In the state that invented the phrase "so five minutes ago", it's a wonder anything lasts. My iPhone is a two-year-old SE (a 6 in the body of a 5). People have begun to comment that I have "one of the old ones".
And yet, after 70 years, there's one California invention that---apart from being available in 335 locations and six states instead of one (revolutionary for its time) double drive-through in the Los Angeles suburb of Baldwin Park---is unchanged.
It was October 22, 1948 when Harry and Esther Snyder, a young couple aged 35 and 28, respectively, opened a hamburger stand well-suited to the car culture of Southern California. There had been drive-ins since the 1920s---pull up, give your order to a carhop, who brought your food on a tray that attached to your car's door. But In-N-Out was a drive-thru. Pull up, tell them what you want, hand over the money and you get a bag of food. Here's how revolutionary that was: McDonald's didn't build a drive-thru until 1975.
And Harry and Esther kept it simple. They sold burgers, fries, sodas and shakes. That's it. You could order those burgers a lot of different ways, but that was just topping. And nothing was ever frozen.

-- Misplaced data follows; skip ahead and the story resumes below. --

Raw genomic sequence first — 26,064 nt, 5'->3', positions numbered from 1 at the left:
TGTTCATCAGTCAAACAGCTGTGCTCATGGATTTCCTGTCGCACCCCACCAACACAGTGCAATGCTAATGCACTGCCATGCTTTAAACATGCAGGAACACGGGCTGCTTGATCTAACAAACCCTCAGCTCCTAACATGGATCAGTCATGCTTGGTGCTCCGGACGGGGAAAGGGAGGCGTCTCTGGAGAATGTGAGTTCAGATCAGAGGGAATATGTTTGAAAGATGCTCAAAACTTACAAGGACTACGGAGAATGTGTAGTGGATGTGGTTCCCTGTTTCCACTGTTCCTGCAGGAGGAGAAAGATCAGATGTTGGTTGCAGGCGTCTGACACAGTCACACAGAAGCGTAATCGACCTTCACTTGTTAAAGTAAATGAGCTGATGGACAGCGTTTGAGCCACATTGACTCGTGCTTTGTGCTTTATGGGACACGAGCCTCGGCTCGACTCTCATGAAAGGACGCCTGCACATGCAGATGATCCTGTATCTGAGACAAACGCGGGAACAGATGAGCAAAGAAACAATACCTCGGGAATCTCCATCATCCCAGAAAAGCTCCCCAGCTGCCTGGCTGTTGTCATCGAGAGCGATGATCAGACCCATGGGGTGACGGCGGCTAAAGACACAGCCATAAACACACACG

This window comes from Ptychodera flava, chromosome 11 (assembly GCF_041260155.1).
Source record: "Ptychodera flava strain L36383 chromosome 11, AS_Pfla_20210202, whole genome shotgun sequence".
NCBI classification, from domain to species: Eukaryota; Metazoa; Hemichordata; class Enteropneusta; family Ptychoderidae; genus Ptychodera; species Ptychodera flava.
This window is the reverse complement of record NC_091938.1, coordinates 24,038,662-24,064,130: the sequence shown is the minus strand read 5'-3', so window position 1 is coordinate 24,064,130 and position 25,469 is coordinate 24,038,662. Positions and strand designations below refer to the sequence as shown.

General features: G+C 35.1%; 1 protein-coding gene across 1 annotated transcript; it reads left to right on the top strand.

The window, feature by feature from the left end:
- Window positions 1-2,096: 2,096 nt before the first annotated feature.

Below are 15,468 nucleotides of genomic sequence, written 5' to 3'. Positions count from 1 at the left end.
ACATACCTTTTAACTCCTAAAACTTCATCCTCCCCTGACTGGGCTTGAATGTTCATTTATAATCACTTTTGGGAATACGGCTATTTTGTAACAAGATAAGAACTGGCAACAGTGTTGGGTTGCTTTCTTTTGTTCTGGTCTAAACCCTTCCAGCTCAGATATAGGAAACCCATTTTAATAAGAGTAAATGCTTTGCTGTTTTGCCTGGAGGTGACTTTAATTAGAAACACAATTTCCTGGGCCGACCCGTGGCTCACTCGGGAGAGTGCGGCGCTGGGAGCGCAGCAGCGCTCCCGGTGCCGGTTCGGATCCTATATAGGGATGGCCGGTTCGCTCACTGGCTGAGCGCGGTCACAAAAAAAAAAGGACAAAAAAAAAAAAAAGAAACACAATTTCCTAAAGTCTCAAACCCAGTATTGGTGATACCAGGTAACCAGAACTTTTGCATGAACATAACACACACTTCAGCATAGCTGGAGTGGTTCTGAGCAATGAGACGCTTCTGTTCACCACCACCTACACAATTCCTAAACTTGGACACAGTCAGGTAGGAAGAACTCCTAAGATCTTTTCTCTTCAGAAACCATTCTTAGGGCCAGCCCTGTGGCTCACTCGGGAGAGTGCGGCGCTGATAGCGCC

When I lived in California the first time, In-N-Out was a Southern California thing. There were 18 In-N-Outs, all of them in the Greater Los Angeles Area. Harry died in '76, his then 24-year-old son took over and expansion began---but slowly. It wasn't until 1990 that an In-N-Out was built somewhere other than the Los Angeles Basin, and that was San Diego. Northern California didn't get an In-N-Out until 1993, when one opened in Modesto.
And in the 25 years since? Well, In-N-Out is a California---not Southern or Northern California, just California---thing. They're all over the state---in places as small as my wife's hometown of Ukiah (population 16,000), where one opened a year and nine months ago and there are still lines around the parking lot for the drive-thru.
Friends or family from a place where they don't have In-N-Out come to visit and one of the top 5 requests is "Can we go to In-N-Out?" The late Anthony Bourdain knew every great restaurant in California, but every time he flew into L.A., he went straight to the nearest In-N-Out for a Double-Double Animal Style. And it was his last stop before flying out of town.
As a symbol of California, In-N-Out is right up there with Yosemite, surfing and black license plates with yellow letters and numbers.
That's a nice legacy for Harry and Esther.